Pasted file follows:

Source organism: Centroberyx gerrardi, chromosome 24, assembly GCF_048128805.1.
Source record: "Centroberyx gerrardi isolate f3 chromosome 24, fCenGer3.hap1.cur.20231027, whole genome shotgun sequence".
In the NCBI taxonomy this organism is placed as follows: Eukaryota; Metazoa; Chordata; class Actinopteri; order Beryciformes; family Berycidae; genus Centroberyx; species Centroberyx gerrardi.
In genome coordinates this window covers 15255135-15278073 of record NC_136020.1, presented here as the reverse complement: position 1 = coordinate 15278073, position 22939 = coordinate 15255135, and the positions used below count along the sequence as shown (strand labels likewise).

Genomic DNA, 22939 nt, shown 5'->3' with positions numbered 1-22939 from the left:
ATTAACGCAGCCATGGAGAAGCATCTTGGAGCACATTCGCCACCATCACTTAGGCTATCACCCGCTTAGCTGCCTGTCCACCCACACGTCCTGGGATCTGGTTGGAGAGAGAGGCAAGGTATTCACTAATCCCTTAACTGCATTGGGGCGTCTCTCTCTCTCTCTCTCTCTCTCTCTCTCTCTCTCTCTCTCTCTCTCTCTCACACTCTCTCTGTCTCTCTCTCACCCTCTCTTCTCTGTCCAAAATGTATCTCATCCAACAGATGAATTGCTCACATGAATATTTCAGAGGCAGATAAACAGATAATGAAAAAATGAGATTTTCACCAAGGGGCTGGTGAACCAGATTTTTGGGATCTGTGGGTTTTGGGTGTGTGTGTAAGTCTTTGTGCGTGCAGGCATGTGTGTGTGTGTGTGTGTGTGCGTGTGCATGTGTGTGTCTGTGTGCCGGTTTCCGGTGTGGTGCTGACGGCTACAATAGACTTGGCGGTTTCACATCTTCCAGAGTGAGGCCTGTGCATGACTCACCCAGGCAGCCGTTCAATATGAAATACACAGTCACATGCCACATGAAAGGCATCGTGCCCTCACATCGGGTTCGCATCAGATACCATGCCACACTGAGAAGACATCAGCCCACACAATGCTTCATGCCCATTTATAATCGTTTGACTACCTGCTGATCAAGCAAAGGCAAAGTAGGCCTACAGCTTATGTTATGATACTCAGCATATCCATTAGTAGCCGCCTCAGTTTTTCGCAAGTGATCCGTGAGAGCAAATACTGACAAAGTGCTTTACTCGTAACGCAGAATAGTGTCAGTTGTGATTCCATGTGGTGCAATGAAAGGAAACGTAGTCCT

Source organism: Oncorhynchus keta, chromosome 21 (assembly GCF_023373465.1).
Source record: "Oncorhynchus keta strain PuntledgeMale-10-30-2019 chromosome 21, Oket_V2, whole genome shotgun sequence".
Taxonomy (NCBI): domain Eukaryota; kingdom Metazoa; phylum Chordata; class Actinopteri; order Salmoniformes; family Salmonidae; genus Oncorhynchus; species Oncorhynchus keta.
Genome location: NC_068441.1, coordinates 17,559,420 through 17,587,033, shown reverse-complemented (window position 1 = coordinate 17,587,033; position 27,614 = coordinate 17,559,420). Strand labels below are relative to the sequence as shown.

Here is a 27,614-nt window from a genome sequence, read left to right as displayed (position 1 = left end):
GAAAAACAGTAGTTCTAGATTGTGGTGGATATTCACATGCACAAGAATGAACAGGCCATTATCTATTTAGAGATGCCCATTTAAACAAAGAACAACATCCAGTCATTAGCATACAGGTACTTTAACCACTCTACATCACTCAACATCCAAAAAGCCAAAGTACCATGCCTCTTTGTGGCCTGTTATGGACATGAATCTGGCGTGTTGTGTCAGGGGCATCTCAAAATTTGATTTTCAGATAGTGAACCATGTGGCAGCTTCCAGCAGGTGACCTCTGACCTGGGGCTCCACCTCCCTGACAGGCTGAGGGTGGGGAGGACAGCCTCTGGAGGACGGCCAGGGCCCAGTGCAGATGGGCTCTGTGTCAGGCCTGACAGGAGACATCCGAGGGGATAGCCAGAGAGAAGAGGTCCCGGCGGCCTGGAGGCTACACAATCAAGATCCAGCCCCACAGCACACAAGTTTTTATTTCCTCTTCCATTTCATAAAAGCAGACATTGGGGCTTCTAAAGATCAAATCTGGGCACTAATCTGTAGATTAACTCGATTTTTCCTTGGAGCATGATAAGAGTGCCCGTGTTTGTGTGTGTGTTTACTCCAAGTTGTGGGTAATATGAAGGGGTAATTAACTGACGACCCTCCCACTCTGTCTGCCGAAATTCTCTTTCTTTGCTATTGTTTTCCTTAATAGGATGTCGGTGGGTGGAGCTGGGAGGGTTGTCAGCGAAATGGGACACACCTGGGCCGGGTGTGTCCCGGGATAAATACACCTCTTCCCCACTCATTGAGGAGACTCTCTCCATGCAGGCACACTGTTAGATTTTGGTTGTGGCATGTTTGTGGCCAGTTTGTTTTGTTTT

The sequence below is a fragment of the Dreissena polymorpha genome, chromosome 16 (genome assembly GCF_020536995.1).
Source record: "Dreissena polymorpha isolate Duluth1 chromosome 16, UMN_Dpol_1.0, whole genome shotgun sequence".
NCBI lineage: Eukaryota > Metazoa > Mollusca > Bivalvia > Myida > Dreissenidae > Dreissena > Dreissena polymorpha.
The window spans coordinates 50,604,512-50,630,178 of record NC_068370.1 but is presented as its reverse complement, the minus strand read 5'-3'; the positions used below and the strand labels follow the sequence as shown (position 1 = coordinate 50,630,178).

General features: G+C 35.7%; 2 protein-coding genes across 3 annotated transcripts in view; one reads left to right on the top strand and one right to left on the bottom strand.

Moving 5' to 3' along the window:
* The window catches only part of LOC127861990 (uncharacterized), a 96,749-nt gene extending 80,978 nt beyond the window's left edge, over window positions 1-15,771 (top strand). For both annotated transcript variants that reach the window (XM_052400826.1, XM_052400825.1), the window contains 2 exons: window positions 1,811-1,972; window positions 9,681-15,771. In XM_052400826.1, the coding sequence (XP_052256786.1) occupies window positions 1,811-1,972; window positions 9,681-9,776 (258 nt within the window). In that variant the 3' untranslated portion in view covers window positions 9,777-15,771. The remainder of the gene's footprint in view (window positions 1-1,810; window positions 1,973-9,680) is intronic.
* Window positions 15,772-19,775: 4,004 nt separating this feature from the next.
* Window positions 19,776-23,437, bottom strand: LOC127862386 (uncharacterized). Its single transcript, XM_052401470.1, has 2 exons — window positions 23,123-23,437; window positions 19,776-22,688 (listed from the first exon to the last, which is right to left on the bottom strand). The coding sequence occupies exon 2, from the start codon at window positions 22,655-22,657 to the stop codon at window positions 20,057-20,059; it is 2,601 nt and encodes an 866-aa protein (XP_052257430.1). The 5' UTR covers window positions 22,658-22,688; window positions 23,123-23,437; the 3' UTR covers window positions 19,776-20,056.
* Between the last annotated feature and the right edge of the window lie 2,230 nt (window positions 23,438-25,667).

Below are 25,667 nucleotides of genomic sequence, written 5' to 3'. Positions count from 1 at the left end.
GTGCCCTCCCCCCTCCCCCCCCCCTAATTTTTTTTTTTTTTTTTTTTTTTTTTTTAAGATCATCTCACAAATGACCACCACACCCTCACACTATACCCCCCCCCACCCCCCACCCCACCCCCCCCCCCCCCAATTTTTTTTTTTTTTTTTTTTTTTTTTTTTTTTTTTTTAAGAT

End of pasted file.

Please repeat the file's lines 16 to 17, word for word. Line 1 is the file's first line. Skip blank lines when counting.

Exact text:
The window spans coordinates 50,604,512-50,630,178 of record NC_068370.1 but is presented as its reverse complement, the minus strand read 5'-3'; the positions used below and the strand labels follow the sequence as shown (position 1 = coordinate 50,630,178).

General features: G+C 35.7%; 2 protein-coding genes across 3 annotated transcripts in view; one reads left to right on the top strand and one right to left on the bottom strand.